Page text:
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Progress a challenge to gay rodeo in Alberta

A cowboy puts his arm around his partner after his ride at the 2014 Canadian Rockies International Rodeo and Music Festival in Strathmore, Alberta on Sunday, June 29, 2014. The Albert Gay Rockies Rodeo Association held its 21st annual weekend rodeo with over 65 competitors in the three-day event, It's the only gay rodeo in Canada, drawing spectators and participants from B.C. to Manitoba and south of the border.

Chris Bolin/The Globe and Mail

Strathmore's gay rodeo, the crown jewel of the North American gay rodeo circuit, is under threat.

The event, created about two decades ago when many felt they had to hide their sexual orientation, is now facing a different challenge: progress.

As the organization plays host to its 21st annual rodeo in this town of 12,000 about a 40-minute drive east of Calgary, younger members of the LGBT community no longer need to steal away to events that used to be under the radar. This is a huge change from when the Alberta Rockies Gay Rodeo Association held its first meeting in 1991 and inaugural rodeo in 1993 – a time when participants could sign documents demanding no one take their photo.

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While the grandstand and infield at Strathmore's rodeo grounds can seat about 5,000 people, only a couple dozen held down its blue and burgundy seats last Sunday, the final day of the rodeo. And some in those stands were competitors.

"Youth don't feel the need to come out [to the gay rodeo] and be part of this," Janie Van Santen, an ARGRA trustee, said by the metal chutes at the event. "And that's a good in that they have the freedoms that we didn't have, but it is hard for those organizations that got them those freedoms, because they are dying." As she spoke, the crowd was quiet – a stark contrast to the rodeo-goers at the Calgary Stampede, which kicks off Friday.

At the gay rodeo this year, sixty-two people signed up to rope calves, wrestle steers, ride bulls, race to put white Fruit of the Loom underwear on goats, and participate in other events. They are mostly baby boomers – the generation that spent decades keeping their sexual orientation hidden.

"Look at all the grey hair here," said the 56-year-old Ms. Van Santen. "We're going to have to engage the mainstream rodeos more to help us survive."

And so ARGRA reached out to other associations this year, inviting their competitors to join them in Strathmore. (Sexual orientation is not a factor at this rodeo. All genders are welcome in all events). They heard only crickets in response, but organizers shrug off the silence. Maybe next year. Or the year after that.

The Strathmore gay rodeo, however, remains one of the most celebrated events on the International Gay Rodeo Association circuit because of the way it is adopting to progress. There are 14 gay rodeos on the circuit, and ARGRA's event is the only one in Canada. The organizers here have broadened its appeal by putting on a music festival, setting up a mini-midway with an art gallery and vendors, and throwing a nightly party similar to the ones during Stampede. Roughly 1,200 people, for example, showed up at the so-called Tornado nightclub Saturday evening, drinking, dancing, riding a mechanical bull, and sitting around two camp fires. The music festival and nightly party generate money to keep the dwindling rodeo afloat and draw in folks – gay and straight – who take a pass on the rodeo.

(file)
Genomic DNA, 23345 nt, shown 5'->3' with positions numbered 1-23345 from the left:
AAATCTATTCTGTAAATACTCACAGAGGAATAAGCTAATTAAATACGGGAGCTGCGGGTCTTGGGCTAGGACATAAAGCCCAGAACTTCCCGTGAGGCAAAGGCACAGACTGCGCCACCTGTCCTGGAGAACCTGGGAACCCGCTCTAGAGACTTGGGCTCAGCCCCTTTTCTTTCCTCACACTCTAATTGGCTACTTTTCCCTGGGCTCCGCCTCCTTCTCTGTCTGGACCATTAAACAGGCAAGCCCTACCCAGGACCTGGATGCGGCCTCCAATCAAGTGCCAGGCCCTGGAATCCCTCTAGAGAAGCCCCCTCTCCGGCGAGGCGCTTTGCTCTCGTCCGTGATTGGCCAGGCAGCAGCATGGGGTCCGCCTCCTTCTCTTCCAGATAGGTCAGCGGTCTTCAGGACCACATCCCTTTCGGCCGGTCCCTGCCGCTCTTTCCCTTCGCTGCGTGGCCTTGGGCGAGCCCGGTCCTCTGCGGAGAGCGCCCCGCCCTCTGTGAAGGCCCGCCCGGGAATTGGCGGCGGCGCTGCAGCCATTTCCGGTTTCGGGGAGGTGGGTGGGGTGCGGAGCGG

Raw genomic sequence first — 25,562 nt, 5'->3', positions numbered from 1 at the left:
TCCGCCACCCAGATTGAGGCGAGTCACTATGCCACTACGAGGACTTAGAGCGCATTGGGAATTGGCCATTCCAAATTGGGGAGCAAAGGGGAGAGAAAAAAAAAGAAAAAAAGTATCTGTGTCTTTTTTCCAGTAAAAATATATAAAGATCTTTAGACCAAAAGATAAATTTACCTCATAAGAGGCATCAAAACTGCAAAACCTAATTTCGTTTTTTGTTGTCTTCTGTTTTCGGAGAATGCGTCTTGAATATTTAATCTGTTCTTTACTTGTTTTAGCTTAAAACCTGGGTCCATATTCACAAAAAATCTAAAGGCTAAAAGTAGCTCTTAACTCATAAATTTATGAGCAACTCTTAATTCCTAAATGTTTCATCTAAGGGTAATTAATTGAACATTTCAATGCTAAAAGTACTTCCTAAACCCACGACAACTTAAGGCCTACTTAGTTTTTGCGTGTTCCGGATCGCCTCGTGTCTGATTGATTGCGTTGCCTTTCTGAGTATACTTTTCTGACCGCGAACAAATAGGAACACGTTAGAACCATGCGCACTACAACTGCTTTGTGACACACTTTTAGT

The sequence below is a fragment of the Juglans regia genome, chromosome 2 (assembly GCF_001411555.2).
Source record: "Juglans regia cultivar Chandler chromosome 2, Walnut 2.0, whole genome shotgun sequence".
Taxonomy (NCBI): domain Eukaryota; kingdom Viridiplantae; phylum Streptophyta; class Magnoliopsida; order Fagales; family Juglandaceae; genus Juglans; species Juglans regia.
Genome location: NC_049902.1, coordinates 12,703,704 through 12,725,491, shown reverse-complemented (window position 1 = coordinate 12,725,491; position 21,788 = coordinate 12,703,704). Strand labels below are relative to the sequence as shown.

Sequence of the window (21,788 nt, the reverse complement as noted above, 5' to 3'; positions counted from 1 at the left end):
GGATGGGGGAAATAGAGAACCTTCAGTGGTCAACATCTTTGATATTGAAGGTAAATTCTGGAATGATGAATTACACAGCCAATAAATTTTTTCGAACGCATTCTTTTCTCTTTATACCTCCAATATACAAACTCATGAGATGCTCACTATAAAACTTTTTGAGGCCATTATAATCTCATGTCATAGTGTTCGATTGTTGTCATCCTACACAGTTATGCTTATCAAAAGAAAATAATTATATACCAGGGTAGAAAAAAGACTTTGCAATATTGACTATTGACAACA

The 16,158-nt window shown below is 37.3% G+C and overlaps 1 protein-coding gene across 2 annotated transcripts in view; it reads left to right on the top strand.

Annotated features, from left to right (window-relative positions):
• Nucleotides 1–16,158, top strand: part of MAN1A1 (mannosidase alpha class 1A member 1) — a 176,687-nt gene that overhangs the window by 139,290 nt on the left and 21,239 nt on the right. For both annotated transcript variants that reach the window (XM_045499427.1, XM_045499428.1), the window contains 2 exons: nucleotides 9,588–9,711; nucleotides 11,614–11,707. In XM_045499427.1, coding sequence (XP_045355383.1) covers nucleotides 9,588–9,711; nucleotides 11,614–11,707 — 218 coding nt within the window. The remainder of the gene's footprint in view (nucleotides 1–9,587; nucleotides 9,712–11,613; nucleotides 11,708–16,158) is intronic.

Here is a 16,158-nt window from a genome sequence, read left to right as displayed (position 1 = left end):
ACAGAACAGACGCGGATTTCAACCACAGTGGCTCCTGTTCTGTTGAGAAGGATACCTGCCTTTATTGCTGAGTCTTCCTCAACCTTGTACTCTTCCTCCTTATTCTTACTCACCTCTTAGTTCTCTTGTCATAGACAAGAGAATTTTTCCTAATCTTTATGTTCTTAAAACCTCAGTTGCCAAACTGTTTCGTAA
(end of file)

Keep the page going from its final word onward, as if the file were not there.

The Tornado is calmer and feels safer than its Stampede counterparts like Nashville North or the Wildhorse Saloon. In Strathmore, baggies of condoms and lubricant were free for the taking at the drink-ticket table. You don't have to wait for porta-potties. No need to wear elbow pads when trying to order a Bud Light Lime, which you shouldn't order anyway, but no one will judge you at the Tornado.

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Some of the events at the Strathmore gay rodeo mirror mainstream rodeo events. Others are modified and a few are unique to gay rodeo. Sunday's lone bullrider, dressed in chaps with red tassels, rode for 5.66 seconds, coming up short. (Bullriding is modified at the gay rodeo: Participants need to hang on for six seconds, rather than eight, like their mainstream counterparts, to post a qualifying ride. Modified, but hardly easier). Chute dogging is a modified version of steer wrestling, with participants starting in the chute with the horned animal – and on foot, rather than on a horse adjacent to the chute.

In goat dressing, one of the camp events, teams of two race to put tighty-whities on a goat. Some cowboys and gals wear cleats in their quest to take home the championship buckle The rodeo wraps with wild drag, where teams of three scare, drag, or coax a steer on a rope across a line 70 feet away from the chute. There, a team member, costumed up, jumps on the steer and rides it back over the line. Judges disqualified one team Sunday because no one was wearing a wig.

Rob Somers, an authentic cowboy who dressed as a nun during the wild drag event, says the sentiments in Alberta toward the event have changed over the past two decades.

"In a word: acceptance," said Mr. Somers, ARGRA's past president and perennial goat-dressing champ. "Society has changed."

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